The able also shows that median observed power is only 61%, indicating that the a priori power analyses systematically overestimate power because they used effect sizes that were larger than the reported effect sizes. Moreover, the success rate in the four studies is 100%. When the success rate is higher than median observed power, actual power is even lower than observed power. To correct for this inflation in observed power, the R-Index subtracts the amount of inflation (100 – 61 = 39) from observed power. The R-Index is 61 – 39 = 22. Simulation studies show that an R-Index of 22 is obtained when the null-hypothesis is true (the predicted effect does not exist) and only significant results are being reported.
As it takes 20 studies to get 1 significant result by chance when the null-hypothesis is true, this model would imply that Troope and colleagues conducted another 4 * 20 – 4 = 76 studies with an average of 340 participants (a total of 25,973 participants) to obtain the significant results in their study. This is very unlikely. It is much more likely that Troope et al. used optional stopping to produce significant results.
Although the R-Index cannot reveal how the reported results were obtained, it does strongly suggest that these reported results will not be replicable. That is, other researchers who conduct the same study with the same sample sizes are unlikely to obtain significant results although Troope and colleagues reported getting significant results 4 out of 4 times.
TIVA and R-Index show that the reported results cannot be trusted at face value and that the reported effect sizes are inflated. These tests do not examine whether the data provide useful empirical evidence. P-Curve examines whether the data provide evidence against the null-hypothesis after taking into account that the results are biased. P-Curve shows that the results in this article do not contain evidential value (p = .69); that is, after correcting for bias the results do not reject the null-hypothesis at the convential p < .05 level.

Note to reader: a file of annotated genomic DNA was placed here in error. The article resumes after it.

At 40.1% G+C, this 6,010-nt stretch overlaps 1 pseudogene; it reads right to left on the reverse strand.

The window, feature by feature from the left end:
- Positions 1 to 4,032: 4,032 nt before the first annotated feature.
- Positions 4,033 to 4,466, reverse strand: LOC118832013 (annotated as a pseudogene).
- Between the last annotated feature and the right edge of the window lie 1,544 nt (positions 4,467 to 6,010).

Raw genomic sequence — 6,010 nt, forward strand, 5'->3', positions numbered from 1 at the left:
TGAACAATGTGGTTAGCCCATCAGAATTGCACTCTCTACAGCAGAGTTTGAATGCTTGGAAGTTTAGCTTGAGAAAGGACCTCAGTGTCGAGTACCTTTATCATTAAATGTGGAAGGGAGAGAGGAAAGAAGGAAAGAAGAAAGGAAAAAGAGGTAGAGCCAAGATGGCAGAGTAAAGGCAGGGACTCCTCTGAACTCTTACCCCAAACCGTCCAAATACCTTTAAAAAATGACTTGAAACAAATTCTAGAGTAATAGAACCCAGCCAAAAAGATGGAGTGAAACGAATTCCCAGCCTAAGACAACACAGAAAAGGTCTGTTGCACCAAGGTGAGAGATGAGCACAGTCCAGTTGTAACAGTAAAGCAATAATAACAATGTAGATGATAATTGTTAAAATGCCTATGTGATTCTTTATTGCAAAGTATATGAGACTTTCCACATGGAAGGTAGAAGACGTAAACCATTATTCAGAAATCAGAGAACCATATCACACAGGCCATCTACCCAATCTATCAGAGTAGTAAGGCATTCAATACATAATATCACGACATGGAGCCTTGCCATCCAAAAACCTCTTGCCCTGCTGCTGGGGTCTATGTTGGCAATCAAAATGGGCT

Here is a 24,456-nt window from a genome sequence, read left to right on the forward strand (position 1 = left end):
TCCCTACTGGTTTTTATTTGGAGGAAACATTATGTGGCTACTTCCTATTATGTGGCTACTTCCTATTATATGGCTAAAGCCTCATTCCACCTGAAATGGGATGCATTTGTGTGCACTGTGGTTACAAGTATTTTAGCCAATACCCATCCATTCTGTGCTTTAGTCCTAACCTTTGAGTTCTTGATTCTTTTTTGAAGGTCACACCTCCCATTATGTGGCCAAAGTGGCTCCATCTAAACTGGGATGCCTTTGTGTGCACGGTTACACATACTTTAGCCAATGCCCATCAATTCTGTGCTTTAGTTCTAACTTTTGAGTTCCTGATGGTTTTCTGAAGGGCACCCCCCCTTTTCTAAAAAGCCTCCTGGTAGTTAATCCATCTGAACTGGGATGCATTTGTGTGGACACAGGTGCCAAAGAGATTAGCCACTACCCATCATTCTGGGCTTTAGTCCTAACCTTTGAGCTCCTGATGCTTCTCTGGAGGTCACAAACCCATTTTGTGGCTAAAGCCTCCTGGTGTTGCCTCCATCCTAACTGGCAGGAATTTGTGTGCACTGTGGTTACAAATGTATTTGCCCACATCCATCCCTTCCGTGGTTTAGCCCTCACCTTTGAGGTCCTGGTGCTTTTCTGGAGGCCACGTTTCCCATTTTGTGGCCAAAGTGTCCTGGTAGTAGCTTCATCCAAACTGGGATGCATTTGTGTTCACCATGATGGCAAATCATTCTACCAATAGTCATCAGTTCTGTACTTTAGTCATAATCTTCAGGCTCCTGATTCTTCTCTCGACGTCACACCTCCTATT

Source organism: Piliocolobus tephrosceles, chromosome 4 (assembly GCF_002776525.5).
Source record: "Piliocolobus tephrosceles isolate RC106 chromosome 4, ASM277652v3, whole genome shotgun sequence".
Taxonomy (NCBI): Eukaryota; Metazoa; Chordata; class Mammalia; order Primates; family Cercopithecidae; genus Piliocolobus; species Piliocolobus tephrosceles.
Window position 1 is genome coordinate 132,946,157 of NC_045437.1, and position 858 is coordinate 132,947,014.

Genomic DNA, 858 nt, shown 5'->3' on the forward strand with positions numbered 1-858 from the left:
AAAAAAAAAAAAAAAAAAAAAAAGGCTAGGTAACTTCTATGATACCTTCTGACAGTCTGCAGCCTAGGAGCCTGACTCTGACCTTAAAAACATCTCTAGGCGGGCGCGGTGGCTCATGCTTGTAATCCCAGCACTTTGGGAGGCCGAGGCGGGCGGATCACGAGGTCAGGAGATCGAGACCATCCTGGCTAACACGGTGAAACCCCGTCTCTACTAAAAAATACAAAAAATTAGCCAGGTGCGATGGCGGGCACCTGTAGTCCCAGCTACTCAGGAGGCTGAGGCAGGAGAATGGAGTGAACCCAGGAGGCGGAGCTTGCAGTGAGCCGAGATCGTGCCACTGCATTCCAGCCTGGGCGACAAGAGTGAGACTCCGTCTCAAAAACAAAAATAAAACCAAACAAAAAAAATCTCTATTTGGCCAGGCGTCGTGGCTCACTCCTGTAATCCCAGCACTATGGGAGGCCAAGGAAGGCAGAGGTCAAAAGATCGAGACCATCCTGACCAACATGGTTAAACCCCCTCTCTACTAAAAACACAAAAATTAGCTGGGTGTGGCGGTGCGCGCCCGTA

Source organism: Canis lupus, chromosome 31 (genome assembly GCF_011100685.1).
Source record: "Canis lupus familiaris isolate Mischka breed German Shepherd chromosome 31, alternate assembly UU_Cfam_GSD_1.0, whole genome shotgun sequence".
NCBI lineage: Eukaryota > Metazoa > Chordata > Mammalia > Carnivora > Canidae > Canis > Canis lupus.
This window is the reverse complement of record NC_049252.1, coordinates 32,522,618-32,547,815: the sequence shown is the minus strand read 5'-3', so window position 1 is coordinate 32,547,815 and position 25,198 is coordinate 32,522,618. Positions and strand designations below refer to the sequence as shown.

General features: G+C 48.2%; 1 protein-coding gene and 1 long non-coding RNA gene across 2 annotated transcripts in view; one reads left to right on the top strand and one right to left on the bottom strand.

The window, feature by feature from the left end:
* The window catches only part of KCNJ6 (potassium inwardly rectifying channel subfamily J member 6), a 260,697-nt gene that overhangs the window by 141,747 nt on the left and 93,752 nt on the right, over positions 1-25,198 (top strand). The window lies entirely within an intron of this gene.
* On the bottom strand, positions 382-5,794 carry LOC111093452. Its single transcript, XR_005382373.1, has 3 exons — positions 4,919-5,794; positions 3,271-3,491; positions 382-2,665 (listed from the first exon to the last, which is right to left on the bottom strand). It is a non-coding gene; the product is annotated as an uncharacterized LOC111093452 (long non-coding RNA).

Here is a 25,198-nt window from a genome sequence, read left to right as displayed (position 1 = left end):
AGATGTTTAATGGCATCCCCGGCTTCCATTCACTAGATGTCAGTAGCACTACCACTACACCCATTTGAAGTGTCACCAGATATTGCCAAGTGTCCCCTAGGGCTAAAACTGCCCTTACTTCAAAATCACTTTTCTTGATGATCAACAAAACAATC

Statisticians have warned psychologists for decades that only reporting significant results that support theoretical predictions is not science (Sterling, 1959). However, generations of psychologists have been trained to conduct research by looking for and reporting significant results that they can explain. In the past five years, a growing number of psychologists have realized the damage of this pseudo-scientific method for advancing understanding of human behavior.
It is unfortunate that many well-established researchers have been unable to change the way they conduct research and that the very same established researchers in their roles as reviewers and editors continue to let this type of research being published. It is even more unfortunate that these well-established researchers do not recognize the harm they are causing for younger researchers who end up with publications that tarnish their reputation.
After five years of discussion about questionable research practices, ignorance is no longer an excuse for engaging in these practices. If optional stopping was used, it has to be declared in the description of the sampling strategy. An article in a top journal is no longer a sure ticket to an academic job, if a statistical analysis reveals that the results are biased and do not contain evidential value.
Nobody benefits from empirical publications without evidential value. Why is it so hard to stop this nonsense?